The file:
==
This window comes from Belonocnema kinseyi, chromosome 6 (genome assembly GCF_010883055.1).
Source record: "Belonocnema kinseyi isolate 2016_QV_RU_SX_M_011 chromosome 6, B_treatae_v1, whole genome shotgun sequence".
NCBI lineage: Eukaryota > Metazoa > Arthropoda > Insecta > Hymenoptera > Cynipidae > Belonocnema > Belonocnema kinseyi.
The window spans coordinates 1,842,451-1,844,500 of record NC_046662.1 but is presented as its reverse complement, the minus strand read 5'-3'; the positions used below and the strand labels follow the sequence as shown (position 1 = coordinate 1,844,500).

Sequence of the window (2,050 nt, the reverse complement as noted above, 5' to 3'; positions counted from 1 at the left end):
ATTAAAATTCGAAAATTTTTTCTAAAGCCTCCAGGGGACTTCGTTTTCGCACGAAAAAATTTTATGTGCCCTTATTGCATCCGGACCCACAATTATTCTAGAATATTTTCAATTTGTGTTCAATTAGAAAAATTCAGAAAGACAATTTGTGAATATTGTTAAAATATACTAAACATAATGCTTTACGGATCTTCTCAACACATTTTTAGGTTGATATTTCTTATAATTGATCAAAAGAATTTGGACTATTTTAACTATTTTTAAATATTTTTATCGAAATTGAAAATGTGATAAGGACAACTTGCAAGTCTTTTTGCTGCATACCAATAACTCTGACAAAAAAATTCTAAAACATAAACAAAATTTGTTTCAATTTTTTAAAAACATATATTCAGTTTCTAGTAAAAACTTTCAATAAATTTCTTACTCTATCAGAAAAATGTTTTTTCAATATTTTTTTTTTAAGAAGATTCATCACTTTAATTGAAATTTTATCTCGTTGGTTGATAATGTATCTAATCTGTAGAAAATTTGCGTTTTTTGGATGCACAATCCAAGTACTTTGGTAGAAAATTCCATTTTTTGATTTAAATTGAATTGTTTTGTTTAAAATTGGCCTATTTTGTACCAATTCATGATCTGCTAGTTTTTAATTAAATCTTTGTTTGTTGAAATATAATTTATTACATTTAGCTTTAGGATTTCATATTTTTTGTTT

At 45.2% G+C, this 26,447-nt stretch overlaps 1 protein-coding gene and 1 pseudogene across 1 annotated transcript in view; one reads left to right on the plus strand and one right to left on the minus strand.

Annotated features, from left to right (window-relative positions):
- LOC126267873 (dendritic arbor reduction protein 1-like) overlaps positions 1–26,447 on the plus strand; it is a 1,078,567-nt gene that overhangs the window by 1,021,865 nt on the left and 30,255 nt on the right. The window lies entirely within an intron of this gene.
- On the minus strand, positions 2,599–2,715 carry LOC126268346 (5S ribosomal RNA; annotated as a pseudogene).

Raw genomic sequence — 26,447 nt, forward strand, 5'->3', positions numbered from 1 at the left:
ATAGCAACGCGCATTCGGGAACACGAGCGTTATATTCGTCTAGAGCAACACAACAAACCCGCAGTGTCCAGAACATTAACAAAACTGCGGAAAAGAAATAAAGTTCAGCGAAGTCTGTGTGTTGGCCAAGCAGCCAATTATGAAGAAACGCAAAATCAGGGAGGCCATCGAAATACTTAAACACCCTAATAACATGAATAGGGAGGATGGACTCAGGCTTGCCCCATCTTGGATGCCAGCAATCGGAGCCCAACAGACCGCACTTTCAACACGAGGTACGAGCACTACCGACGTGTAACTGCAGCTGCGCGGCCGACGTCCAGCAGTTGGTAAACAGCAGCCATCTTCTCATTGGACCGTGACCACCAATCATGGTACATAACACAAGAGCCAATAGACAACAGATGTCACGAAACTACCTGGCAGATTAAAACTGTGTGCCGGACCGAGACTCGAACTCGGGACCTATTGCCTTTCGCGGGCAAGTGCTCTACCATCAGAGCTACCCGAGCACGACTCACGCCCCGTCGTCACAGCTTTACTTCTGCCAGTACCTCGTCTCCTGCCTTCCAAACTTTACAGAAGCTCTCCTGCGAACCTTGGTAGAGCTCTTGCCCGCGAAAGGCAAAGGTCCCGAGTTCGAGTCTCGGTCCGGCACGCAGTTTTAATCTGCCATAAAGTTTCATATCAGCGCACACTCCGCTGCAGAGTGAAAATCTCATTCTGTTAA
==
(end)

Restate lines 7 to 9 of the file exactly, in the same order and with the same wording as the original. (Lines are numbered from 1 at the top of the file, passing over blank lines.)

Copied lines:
At 45.2% G+C, this 26,447-nt stretch overlaps 1 protein-coding gene and 1 pseudogene across 1 annotated transcript in view; one reads left to right on the plus strand and one right to left on the minus strand.

Annotated features, from left to right (window-relative positions):
- LOC126267873 (dendritic arbor reduction protein 1-like) overlaps positions 1–26,447 on the plus strand; it is a 1,078,567-nt gene that overhangs the window by 1,021,865 nt on the left and 30,255 nt on the right. The window lies entirely within an intron of this gene.